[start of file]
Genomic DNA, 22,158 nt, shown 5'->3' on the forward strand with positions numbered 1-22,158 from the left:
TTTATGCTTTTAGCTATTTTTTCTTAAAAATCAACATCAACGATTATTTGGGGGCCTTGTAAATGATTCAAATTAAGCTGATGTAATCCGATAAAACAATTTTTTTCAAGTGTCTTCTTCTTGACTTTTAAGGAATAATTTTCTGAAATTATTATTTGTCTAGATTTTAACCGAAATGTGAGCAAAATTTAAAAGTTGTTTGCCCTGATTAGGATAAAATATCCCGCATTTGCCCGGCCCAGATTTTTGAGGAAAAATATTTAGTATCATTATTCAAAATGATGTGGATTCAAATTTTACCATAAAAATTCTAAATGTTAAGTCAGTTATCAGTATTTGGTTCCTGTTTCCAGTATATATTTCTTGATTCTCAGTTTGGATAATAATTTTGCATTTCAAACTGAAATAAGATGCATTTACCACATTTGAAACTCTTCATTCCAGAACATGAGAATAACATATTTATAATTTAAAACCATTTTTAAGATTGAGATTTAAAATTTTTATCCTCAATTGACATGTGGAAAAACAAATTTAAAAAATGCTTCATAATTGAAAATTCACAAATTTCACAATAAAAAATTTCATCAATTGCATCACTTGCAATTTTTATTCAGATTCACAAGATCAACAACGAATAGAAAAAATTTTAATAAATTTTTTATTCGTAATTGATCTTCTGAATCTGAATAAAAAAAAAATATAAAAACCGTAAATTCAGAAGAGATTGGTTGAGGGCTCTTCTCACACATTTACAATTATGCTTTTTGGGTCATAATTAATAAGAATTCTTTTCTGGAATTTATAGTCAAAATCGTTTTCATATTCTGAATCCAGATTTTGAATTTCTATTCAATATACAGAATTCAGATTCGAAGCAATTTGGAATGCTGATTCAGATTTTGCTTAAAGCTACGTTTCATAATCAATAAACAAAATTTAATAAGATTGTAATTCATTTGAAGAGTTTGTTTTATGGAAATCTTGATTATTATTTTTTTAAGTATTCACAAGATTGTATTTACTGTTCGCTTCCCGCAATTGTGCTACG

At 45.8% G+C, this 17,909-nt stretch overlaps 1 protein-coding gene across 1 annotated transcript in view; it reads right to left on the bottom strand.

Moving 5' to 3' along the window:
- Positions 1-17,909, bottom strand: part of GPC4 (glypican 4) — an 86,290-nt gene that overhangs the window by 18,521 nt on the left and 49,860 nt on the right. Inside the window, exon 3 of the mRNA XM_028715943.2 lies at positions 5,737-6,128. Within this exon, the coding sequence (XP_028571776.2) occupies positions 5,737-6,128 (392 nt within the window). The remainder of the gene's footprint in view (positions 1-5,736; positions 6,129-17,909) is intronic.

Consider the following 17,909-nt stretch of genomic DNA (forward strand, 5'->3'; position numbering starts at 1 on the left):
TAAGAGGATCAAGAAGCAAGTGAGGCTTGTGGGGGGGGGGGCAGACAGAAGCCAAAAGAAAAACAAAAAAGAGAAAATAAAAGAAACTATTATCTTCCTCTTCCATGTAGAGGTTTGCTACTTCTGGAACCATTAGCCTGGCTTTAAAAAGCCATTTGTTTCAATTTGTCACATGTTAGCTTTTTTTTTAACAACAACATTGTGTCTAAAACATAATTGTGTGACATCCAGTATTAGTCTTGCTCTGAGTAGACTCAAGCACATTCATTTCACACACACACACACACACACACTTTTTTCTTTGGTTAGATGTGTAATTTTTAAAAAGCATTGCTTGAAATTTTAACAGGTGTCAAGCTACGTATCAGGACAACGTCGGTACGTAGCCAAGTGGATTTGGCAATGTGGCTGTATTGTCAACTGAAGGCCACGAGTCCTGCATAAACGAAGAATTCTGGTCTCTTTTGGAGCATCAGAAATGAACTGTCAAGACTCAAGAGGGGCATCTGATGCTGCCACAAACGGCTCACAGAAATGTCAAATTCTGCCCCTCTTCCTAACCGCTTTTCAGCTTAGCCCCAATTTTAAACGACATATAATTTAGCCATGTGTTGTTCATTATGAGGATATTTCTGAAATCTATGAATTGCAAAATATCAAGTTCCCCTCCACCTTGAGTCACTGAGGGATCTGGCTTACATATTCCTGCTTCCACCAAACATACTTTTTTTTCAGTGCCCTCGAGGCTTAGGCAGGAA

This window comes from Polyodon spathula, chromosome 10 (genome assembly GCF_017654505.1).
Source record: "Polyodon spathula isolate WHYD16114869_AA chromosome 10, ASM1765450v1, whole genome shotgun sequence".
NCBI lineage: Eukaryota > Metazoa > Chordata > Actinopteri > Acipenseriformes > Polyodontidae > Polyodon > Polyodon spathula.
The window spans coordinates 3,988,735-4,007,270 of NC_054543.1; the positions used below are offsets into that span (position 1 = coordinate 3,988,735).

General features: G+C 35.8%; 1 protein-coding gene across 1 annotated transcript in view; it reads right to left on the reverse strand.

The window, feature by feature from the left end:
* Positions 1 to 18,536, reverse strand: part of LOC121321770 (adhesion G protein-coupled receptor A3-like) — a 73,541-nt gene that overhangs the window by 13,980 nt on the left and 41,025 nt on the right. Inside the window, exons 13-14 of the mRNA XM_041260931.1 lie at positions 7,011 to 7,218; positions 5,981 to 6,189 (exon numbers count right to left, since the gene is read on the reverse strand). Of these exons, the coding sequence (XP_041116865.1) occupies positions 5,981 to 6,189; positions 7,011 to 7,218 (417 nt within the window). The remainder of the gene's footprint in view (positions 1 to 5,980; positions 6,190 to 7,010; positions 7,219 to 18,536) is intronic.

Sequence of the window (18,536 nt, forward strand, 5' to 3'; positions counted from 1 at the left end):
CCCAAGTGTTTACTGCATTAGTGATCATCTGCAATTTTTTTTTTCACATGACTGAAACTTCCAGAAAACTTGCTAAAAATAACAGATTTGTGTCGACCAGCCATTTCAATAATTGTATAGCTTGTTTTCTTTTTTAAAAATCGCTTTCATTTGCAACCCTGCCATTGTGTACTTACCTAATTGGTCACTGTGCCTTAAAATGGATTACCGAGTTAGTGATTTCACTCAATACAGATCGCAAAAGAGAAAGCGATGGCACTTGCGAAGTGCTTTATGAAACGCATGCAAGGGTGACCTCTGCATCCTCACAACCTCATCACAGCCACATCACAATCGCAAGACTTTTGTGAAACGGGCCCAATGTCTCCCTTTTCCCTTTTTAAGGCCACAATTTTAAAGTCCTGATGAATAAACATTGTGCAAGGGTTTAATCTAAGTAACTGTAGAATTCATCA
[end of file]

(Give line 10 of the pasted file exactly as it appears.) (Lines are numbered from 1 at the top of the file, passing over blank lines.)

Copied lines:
NCBI lineage: Eukaryota > Metazoa > Chordata > Actinopteri > Acipenseriformes > Polyodontidae > Polyodon > Polyodon spathula.